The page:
Welcome to the June homepage edition for i2P (Information to Pharmacists) E-Magazine.
The editor’s desk has been vacant for nearly a month to enable a short vacation to happen, and gratefully it has stirred some sort of a revival.
The volume of work unpublished over May will be reorganised and will appear gradually over future editions.
Since resuming “the desk” the pressure has recommenced, but that is part of the job.
This month we have featured Gerald Quigley as he illustrates an evidence-based complementary medicine that helps Alzheimer patients. The product is already helping patients but is being criticised because of a perceived lack of “quality” in its evidence profile.
Mark Coleman has jumped in to point out the lack of quality in mainstream evidence for drugs, and I find it quite appalling that a serial complainer can justify any mainstream evidence as being “gold standard”.
Read Mark’s article under the title of “Research and other Medical Wonders”.
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Editing and Researching news and stories about global and local Pharmacy Issues
Source: AAP NewsWire
Source: AAP NewsWire
The wind farm set to power Sydney's desalination plant will begin operation this week and its owner Infigen Energy says similar projects will drive the company's growth.
The 67-turbine Capital wind farm, near Bungendore, east of Canberra, will be opened on Wednesday.
It will be the largest wind farm in NSW and is more than five times the size of any other wind farm in the state, Infigen says.
The wind farm has a capacity of 140.7 megawatts (MW) and its total output could power about 60,000 homes, although average output is expected to be slightly more than one third of full capacity.
Under a 20-year contract signed last year, the majority of Capital wind farm's output will be used by Sydney Water to power its desalination plant at Kurnell, in the south suburbs of Sydney.
Infigen managing director Miles George said the desalination plant would use 40MW of electricity when it began operating this summer, and that any left over power generated by the wind farm would go into the national electricity grid.
The opening marks a major milestone for Infigen, formerly known as Babcock & Brown Wind Partners until a management internalisation in April this year.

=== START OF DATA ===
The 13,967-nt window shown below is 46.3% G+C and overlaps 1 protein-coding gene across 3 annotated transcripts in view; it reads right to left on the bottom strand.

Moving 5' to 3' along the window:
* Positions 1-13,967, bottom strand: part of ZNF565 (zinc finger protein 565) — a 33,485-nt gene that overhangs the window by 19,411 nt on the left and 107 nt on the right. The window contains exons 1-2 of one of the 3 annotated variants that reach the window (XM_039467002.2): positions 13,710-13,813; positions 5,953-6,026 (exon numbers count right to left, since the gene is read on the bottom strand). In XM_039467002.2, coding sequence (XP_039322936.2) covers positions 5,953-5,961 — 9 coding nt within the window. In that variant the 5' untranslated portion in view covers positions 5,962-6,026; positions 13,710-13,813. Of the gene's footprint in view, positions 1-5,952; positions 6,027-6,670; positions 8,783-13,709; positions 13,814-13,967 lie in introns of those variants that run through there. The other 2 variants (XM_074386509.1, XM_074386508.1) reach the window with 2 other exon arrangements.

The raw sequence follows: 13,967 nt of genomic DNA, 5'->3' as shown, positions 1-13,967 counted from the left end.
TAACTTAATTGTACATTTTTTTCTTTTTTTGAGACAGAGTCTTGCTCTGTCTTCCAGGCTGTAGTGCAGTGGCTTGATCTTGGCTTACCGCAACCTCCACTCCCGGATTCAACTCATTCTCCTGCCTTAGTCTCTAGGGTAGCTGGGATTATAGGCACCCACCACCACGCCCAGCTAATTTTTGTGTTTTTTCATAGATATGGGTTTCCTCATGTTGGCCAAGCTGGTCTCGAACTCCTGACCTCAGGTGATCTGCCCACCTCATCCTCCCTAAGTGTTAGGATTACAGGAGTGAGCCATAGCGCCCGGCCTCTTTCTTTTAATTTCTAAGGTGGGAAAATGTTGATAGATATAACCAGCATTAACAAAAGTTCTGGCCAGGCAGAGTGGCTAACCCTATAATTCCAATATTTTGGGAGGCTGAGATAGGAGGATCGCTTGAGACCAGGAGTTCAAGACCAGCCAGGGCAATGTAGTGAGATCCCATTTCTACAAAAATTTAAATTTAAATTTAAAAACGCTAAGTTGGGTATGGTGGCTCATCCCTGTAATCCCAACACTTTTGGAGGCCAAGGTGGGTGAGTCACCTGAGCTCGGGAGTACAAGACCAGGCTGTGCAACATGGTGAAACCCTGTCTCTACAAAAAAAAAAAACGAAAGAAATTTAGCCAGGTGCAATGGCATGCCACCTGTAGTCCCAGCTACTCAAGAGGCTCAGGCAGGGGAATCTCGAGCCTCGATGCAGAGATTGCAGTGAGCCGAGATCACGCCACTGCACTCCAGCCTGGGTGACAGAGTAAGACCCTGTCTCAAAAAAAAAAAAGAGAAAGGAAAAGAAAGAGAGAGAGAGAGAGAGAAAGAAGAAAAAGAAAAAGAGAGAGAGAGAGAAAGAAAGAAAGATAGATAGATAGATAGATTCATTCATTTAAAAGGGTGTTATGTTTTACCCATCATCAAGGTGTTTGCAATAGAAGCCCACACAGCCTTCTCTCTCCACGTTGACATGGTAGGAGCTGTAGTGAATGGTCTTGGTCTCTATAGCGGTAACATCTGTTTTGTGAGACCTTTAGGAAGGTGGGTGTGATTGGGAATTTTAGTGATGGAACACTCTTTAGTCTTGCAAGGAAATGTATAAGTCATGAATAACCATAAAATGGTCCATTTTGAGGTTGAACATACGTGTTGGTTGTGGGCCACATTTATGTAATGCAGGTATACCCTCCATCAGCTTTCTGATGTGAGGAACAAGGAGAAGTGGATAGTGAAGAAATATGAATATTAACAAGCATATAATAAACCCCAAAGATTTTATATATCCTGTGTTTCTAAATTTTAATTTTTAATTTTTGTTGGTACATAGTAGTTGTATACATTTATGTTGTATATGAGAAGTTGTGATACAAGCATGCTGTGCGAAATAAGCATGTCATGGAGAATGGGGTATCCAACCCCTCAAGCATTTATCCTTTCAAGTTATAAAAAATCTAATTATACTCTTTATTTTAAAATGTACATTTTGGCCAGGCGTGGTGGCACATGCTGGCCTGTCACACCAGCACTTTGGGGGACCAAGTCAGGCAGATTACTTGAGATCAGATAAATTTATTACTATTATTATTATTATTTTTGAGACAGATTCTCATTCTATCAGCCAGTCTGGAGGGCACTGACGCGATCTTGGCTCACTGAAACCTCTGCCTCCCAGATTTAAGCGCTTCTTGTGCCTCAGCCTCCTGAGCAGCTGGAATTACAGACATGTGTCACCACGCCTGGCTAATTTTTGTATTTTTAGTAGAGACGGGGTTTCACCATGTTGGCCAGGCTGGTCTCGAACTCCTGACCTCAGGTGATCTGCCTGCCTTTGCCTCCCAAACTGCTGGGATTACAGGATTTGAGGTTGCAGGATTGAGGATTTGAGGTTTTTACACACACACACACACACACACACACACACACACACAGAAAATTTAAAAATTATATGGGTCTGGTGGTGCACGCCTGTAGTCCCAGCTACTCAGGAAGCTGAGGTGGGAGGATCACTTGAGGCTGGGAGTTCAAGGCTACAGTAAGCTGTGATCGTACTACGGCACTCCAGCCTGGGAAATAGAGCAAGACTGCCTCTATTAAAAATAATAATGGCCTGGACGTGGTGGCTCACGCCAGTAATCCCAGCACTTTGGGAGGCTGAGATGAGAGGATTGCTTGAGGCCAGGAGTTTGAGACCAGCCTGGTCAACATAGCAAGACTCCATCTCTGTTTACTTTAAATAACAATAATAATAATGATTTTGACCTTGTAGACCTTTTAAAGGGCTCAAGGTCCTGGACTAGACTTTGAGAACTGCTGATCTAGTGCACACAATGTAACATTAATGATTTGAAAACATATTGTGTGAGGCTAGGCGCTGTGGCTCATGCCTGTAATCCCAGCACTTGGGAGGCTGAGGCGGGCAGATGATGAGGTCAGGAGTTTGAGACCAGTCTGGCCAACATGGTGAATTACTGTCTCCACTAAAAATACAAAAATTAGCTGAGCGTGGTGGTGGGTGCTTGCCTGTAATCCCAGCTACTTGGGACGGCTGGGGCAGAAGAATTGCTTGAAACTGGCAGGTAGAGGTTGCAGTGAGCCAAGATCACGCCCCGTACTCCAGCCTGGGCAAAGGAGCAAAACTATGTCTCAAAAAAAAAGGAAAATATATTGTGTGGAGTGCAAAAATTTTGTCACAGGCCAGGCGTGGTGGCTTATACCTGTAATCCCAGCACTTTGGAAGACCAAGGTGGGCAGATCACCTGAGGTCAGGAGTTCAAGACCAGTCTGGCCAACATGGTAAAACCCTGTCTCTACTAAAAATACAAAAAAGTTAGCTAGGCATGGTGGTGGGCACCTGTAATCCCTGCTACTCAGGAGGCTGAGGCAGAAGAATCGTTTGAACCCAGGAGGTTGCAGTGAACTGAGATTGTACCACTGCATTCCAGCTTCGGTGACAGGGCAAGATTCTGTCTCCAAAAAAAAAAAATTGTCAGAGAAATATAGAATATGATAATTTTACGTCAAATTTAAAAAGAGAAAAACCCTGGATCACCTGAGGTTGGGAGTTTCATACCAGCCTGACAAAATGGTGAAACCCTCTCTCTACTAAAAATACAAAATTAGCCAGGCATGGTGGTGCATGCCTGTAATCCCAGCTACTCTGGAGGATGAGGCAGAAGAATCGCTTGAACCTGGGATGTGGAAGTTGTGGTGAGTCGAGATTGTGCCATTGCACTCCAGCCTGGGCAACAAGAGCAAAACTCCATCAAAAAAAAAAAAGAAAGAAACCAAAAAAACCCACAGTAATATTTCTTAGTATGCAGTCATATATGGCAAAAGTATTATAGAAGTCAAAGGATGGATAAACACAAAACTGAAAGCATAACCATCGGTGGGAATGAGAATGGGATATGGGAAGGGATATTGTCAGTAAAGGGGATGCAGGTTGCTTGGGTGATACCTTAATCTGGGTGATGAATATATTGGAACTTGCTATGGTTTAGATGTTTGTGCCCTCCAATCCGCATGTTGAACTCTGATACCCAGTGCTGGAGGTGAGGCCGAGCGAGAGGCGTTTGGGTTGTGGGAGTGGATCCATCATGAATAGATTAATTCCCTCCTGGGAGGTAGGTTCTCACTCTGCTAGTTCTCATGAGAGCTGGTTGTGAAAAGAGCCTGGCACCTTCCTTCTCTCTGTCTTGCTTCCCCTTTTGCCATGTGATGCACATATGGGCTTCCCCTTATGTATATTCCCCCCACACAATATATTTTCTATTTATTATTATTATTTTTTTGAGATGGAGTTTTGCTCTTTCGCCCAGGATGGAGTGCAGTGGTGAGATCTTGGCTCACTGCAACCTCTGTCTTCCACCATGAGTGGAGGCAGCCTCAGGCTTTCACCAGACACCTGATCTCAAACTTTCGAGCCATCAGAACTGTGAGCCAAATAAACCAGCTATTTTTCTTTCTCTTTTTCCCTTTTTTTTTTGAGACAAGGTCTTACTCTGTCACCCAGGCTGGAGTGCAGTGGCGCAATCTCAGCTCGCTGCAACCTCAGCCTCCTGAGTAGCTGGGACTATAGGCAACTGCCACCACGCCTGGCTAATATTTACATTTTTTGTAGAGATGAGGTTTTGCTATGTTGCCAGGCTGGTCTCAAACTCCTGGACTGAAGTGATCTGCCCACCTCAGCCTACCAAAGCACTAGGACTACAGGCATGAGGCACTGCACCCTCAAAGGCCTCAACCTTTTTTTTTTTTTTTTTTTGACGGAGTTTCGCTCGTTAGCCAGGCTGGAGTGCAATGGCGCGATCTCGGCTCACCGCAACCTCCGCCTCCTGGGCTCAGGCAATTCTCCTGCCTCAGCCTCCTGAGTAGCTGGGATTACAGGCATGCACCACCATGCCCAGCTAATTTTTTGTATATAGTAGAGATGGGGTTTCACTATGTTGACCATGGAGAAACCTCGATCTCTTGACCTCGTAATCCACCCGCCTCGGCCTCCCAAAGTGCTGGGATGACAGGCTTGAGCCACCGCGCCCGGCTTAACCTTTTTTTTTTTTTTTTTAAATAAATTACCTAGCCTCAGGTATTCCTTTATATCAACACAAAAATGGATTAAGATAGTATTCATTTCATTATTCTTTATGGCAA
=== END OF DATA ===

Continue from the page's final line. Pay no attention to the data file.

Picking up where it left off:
With four operational Australian wind farms on its books, another under construction and a further 12 in its project pipeline, the company says the federal government's renewable energy targets will be the main driver for its future growth.
A major component would also be the supply of power to major infrastructure such as desalination plants, George said.
"We expect that desalination plants will be a significant part of our business, going forward," he told reporters.
"It's expected that there will be half a dozen or so still to come around the country.
"From our point of view, having large long-term customers who, like Sydney Water, are seeking to operate their plants in a carbon-neutral fashion ... we think is a great prospect for our business."
Plans to sell Infigen's wind farm assets in the United States, Germany and France are continuing on track, George said.
The company intends to use the proceeds to pay down debt and focus primarily on the Australian renewable energy sector.
Infigen said in August the sale process was expected to take six months and possibly longer in the US.
"We are well into that process now, and the processes are going very well, there's no change to our timetable," George said.
"We mentioned at the outset that there was very strong interest from all three jurisdictions for those assets and that remains the case."
The company would provide a trading update for the financial year-to-date at its annual general meeting next week, he said.Return to home